Spending ten days in Windsor Castle in 2007, the memories that still linger are not those of the lectures and conversations at Saint George’s House, stimulating as those may have been, but the sights hidden from public view. In the house of one of the staff members of Saint George’s College, doors to an apparent cupboard were opened to reveal not contents, but choral music painted on the wall. Perhaps it was from the Sixteenth Century, memory of its description has not lingered, perhaps it was earlier.
Standing looking at that music – which in my memory was in the very distinctive notation of plainsong, though perhaps that is retrojection arising from the thoughts it provoked – there was a sense of timelessness, of feeling the presence of those who five, six, seven centuries before had stood in this room and had practiced their singing before processing to the splendour of Saint George’s Chapel to sing the services.
Lyric FM this evening played Vaughan Williams’ ‘Fantasia on a Theme by Thomas Tallis‘ and there was a desire to stop the car and just to listen. Tallis lived from 1505-1585, some four centuries prior to Vaughan Williams’ but in the ‘Fantasia’ there is a sense of mystery and timelessness, as if Tallis and those for whom he wrote were present with us.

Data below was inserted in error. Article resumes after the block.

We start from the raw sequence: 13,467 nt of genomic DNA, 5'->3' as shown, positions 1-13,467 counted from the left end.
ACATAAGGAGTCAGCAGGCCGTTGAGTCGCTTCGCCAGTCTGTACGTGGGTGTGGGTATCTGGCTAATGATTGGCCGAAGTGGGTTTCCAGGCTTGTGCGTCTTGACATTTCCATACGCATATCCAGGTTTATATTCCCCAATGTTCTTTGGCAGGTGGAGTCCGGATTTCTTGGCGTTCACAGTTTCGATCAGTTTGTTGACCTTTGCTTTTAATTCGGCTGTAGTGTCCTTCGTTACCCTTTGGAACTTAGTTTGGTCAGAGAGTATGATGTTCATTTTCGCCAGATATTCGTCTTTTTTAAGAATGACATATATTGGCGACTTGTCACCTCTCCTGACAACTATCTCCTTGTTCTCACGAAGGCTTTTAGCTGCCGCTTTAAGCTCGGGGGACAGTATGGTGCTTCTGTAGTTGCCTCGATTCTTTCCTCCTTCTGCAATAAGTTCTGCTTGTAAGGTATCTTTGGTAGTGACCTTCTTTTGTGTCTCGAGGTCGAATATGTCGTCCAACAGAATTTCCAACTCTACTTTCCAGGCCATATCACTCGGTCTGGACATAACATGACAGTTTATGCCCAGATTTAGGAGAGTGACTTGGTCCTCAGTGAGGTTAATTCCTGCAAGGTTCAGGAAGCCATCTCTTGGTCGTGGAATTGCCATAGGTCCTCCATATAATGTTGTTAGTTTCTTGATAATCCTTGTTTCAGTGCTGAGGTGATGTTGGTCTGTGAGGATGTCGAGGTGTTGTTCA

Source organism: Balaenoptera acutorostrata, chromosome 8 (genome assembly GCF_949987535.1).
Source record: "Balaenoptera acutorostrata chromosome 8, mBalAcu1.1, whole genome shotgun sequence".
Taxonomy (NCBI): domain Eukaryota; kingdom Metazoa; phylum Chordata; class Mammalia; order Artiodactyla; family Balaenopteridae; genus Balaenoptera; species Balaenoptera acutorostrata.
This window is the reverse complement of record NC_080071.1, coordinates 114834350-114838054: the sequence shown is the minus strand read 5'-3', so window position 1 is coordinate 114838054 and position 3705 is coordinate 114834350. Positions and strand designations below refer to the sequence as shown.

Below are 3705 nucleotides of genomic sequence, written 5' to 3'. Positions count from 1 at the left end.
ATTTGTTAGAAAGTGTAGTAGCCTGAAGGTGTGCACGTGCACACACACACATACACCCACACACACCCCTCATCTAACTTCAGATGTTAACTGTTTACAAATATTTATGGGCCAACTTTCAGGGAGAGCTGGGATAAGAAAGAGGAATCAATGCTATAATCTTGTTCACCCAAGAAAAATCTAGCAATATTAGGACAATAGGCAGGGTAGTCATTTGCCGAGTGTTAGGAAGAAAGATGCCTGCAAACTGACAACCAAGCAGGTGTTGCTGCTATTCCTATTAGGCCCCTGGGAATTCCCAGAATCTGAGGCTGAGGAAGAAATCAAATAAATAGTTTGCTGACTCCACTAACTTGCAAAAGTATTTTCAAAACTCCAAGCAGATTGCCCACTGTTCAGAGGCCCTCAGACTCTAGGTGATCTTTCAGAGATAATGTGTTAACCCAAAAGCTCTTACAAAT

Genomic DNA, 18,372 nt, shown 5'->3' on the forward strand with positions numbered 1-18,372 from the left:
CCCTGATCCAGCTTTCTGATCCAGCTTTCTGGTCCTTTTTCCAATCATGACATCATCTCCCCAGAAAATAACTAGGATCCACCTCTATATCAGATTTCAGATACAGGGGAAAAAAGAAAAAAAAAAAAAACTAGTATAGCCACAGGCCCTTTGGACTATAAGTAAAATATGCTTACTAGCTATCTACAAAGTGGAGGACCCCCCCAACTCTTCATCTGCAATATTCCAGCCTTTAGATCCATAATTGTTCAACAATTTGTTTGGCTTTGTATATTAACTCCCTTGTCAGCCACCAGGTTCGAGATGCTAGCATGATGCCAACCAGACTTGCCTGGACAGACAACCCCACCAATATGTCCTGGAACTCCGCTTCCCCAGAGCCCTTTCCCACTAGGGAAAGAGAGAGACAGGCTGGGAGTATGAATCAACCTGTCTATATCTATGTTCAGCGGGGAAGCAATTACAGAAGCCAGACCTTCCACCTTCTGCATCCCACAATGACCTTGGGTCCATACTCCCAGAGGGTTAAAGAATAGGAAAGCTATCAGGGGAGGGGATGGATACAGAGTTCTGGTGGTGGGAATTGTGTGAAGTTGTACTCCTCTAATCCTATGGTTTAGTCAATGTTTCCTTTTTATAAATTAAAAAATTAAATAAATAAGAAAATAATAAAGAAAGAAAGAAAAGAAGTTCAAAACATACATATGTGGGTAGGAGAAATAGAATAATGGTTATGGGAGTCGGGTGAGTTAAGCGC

The theme that inspired Vaughan-Williams’ work was one of nine tunes Tallis wrote for the Psalter of 1567, his words for Psalm 2, Verse 1-2 were:
Why fum’th in fight the Gentiles spite, in fury raging stout?
Why tak’th in hand the people fond, vain things to bring about?
The Kings arise, the Lords devise, in counsels met thereto,
against the Lord with false accord, against His Christ they go.
There is a sense in which the words detract from Tallis’ music, they root it in a particular time and place, Sixteenth Century England; it becomes temporal and localised. The power of the music, whether that of Thomas Tallis or Ralph Vaughan-Williams, lies in its universality, in its capacity to be outside of time and, in being so, to transform the moment in which the listener hears it.
Perhaps the power of the sounds from Tallis’ time lie in their simplicity, in their rootedness in music at its purest, most unrefined, unproduced; music independent of material artefacts or technology. Tallis sung today approximates to Tallis sung three hundred and fifty years ago.
Should Twenty-First choristers stand in that room in Windsor and sing the music painted on that wall, its sound would be that from the time it was written. There are few things that have the power of music to transcend time.